Written by Alexis Goldberg,
Last Modified: 4th July 2018

With the Football World Cup now at the knockout stage, and as I write this both France and England still strong contenders for the title, it is hard to ignore football fever here in France. Almost every bar, café and  restaurant shows the matches and the French are a fiercely patriotic nation. Everywhere you look these days you see the French flag and signs of “Allez les bleus!”.

Any sports lover will feel right at home in France. But what are the most loved sports?

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Football is the most popular sport here. Did you know it was imported from England towards the end of the 19th century? And they’re not bad at it either. Some of the best players in the world are French: the likes of Paul Pogba who plays for Manchester United and Antoine Griezmann who ply’s his trade in Spain for Athletico Madrid.

France even lifted the World Cup on home soil in 1998, were crowned European champions in 2000 and finished as runners up at the 2006 World Cup.The county’s top division, Ligue 1, is one of Europe’s premier competitions. And with top teams dotted across the country you won’t struggle to find a local club for your footy fix.

Football is the most popular sport


Cycling is synonymous with France thanks to the world’s premier multistage bike race. Held every July, the Tour de France sees the best road riders in the business battle it out across 21 stages over a three week period for the coveted yellow jersey. The tour, which winds its way through some of the country’s most stunning scenery, has inspired the French to take cycling very seriously. They like nothing better than channelling their inner Chris Froome, donning their Lycra and hitting the roads. For the amateur cyclist there is plenty to enjoy in France. What could be lovelier than taking a leisurely cycle through any part of France’s wonderfully diverse landscape, stopping for a picnic and discovering new villages?


PORT DE PAILLERES,FRANCE- JUL 6: The peloton climbing the road to Col de Pailheres in Pyrenees Mountains during the stage 8 of the 100 edition of Le Tour de France on July 6, 2013.

Tour de France (Radu Razvan / Shutterstock.com)


Tennis is also hugely popular in France. The French Open is one of the sports four Grand Slam tournaments. Held over two weeks between late May and early June at the Stade Roland-Garros in Paris, it’s the premier clay court championship. If tennis is your bag, you won’t have any difficulty finding public tennis courts in many French towns.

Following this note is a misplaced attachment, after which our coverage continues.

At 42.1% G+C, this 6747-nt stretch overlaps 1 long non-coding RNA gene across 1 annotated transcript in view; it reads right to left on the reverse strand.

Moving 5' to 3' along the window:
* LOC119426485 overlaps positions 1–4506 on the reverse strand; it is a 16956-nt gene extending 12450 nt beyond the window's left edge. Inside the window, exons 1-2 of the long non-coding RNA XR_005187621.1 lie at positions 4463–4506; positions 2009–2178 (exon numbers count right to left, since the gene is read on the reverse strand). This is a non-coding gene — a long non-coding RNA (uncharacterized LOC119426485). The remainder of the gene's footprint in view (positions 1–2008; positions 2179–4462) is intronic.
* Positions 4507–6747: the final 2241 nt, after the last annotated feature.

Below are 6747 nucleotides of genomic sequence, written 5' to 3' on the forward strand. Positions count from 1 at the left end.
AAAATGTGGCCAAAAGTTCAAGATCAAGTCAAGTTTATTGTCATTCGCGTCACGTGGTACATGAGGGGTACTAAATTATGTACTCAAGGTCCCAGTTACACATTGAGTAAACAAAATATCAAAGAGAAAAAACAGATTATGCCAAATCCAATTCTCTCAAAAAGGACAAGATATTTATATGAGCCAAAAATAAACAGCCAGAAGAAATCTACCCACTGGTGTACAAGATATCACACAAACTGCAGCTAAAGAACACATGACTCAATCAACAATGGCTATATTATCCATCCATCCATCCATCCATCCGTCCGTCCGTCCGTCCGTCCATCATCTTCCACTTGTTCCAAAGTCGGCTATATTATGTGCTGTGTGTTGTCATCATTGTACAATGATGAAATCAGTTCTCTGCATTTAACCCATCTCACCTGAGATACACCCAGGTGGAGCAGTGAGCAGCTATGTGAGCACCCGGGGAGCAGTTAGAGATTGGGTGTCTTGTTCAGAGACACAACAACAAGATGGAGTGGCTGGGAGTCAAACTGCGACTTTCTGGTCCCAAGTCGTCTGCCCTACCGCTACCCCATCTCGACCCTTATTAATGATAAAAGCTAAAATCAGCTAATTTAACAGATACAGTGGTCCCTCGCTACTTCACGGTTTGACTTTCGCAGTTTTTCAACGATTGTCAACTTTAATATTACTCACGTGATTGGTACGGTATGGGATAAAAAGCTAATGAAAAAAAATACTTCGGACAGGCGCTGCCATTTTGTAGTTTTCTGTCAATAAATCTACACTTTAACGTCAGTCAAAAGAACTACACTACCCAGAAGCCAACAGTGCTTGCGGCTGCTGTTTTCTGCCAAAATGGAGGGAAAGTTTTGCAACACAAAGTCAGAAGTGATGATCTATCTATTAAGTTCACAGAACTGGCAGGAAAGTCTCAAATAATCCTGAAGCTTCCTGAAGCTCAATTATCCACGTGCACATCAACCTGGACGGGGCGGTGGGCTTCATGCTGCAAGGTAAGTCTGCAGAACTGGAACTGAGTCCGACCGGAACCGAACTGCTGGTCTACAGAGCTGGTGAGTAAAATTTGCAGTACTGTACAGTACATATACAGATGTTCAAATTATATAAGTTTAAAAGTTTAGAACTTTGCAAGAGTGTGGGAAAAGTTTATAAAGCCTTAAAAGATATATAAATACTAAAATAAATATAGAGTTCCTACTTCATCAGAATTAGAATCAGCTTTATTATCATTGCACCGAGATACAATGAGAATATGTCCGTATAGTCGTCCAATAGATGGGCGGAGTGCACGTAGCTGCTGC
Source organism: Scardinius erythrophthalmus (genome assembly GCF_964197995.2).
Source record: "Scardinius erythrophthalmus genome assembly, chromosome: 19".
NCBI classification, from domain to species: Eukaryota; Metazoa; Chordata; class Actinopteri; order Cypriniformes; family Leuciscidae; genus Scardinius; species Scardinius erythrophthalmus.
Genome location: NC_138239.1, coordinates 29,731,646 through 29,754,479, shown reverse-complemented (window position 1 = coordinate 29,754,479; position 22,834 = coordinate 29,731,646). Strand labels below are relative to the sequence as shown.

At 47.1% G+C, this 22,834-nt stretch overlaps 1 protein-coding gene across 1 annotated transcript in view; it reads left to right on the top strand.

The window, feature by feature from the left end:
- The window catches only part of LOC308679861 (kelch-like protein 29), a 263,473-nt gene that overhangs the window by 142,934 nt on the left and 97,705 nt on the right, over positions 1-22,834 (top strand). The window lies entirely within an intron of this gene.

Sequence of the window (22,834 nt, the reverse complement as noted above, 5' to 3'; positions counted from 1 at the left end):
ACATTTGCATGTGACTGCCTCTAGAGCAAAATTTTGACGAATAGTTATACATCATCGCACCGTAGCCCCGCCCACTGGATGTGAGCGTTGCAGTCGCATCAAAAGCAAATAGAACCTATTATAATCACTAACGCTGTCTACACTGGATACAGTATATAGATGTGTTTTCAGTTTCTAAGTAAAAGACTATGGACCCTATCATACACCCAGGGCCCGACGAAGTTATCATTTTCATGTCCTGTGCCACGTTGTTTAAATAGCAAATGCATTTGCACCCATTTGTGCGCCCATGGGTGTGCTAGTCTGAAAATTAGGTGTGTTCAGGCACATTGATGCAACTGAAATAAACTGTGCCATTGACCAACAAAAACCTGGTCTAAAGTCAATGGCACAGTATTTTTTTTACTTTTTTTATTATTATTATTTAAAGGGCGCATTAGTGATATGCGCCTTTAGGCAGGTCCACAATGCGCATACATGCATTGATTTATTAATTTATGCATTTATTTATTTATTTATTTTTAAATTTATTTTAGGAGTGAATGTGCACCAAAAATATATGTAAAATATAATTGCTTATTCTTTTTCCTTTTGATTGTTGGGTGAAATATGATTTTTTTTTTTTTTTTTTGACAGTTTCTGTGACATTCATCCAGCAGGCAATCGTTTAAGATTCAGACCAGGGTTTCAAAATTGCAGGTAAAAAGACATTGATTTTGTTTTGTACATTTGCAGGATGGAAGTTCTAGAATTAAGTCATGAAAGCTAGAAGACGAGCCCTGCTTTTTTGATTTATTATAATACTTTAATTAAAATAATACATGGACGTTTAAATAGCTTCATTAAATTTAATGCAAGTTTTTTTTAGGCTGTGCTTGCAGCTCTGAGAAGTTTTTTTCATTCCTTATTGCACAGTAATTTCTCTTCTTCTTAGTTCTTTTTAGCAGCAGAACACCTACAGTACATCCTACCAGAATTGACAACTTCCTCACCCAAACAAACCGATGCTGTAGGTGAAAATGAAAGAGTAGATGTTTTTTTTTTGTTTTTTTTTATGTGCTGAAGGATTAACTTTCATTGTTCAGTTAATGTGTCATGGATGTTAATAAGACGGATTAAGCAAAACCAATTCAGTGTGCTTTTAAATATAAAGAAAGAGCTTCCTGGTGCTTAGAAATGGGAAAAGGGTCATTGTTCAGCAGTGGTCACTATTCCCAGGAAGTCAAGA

Rugby Union

Like football, rugby union was introduced to France by us Brits back in the 1870s. It’s especially popular in the southern half of the country, particularly in our neck of the woods, the Languedoc Roussillon. Here you’ll find top teams like Toulouse and Montpellier who compete in France’s domestic league, the Top 14, which is widely regarded as one of the best in the world. If you purchase a pad a little further north you’ll be glad to hear that the national team play all of their Six Nations fixtures at the Stade de France in Paris.

The French Open is one of the sports four Grand Slam tournaments


Fishing in France is a great pastime if you’re seeking a more sedate activity. France is one of the world’s finest fishing destinations, with a huge choice of locations from the Mediterranean and Atlantic to the many lakes and rivers. Carp fishing is very popular, particularly in the privately stocked lakes which are generally managed by the owners, perhaps unsurprisingly many being British.

Skiing and snowboarding

We couldn’t leave skiing and snow boarding off a list of sports the French love. And with world-class resorts in almost every valley in the Alps, who can blame them? From Brit favourite Val d’Isere to the world’s most luxurious resort, Courchevel,  you’re spoilt for choice when deciding where to invest on the French slopes.

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